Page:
How to Lead People Older (or More Musically Talented) Than You in Worship

How to Lead People Older (or More Musically Talented) Than You in Worship

Join the Community!

The Wake-Up Call is a daily encouragement to shake off the slumber of our busy lives and turn our eyes toward Jesus.

Click here to get yours free in your inbox each morning!

I remember as a young worship leader the first time I stood in front of our congregation, guitar in hand,  ready to lead our Sunday morning worship. In our assembly of over 1000 people were professional musicians and producers, some well known Christian artists, and in general, people much more accomplished and spiritually mature than I.

It was all somewhat intimidating, but we had a great experience. The grace of God was in abundance and you could say I passed the test. Over time I progressed through various worship leader roles at the church and eventually shifted careers to join staff as the pastor of worship and arts.

That was a long time ago. In this article are my recommendations based on experience to guide the young music leader to effectively lead those who are older (or even better) than him or her in worship.

Unique Challenges

There are unique challenges for the worship leader in their 20s or early 30s to engage and impact people who are in their 40s, 50s, 60s, 70s and older.  Every generation is unique in their spiritual journey, musical predilection, and expression of worship.

I would encourage you to have an open mind and not assume automatically that “older people = hymns” and “younger people = contemporary.” It’s more complex and nuanced than that. Today’s grandparents are not your grandparent’s grandparents.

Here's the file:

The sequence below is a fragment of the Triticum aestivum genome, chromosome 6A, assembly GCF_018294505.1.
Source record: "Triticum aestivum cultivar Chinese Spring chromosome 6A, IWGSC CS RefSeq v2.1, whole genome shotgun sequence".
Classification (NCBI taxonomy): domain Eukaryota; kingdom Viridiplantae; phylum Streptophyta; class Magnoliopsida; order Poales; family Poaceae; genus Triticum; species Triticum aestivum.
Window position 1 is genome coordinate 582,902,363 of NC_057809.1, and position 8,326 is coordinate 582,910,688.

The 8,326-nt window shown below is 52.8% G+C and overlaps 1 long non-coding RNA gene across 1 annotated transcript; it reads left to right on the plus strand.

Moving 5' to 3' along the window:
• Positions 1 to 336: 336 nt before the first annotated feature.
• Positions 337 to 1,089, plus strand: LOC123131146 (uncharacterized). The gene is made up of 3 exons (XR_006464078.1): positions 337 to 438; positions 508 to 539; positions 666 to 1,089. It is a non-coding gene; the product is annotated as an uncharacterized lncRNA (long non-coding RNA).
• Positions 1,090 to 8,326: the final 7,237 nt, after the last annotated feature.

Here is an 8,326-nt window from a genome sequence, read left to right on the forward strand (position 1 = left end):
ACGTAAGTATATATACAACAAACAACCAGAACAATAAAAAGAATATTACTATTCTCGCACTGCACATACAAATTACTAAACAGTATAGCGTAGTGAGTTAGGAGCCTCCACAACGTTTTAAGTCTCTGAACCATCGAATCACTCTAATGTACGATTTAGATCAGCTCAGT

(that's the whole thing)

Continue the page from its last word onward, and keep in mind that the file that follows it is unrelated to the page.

So, here are suggestions in three areas that I think will be helpful to you. First is mindset, second is relationship dynamics, and finally some common-sense practical musical suggestions.


First and foremost, be confident in the role that God has placed you in and the assignment he has given you. It can be intimidating to lead older people, especially if you don’t feel like they are connecting with you. If you pursue clean hands and a pure heart, the Lord will have your back. So don’t be afraid to lead clearly, joyfully and confidently.

Second, resolve to be a good Shepherd for everyone who is in your flock. That means you must be dedicated to become a student of the unique culture of your church, and really get to know your people. Honor the history of your congregation. Continually seek the Lord about the prophetic destiny of your community. A good shepherd knows where his people have been and where they need to be going.

Finally, demonstrate a humble and teachable leadership style. Don’t be a hot-shot know-it-all. Ask for feedback and input. Determine to lead worship in such a way that it is a great experience for everybody.

Be respectful, sensitive, and agreeable, but don’t feel like you have to be a people pleaser. It’s not possible. Resolve to be a God-pleaser.

Relationship Dynamics

Show a genuine interest in connecting with the people in your congregation off the platform. Develop empathy for them. Learn who they are. This may be difficult or impossible in a very large church, but the mentality you should embrace is to know your people as best you can. Greet them before and after the services, talk with them in the hallways. As Andy Stanley advises, do for a few what you would like to do for many.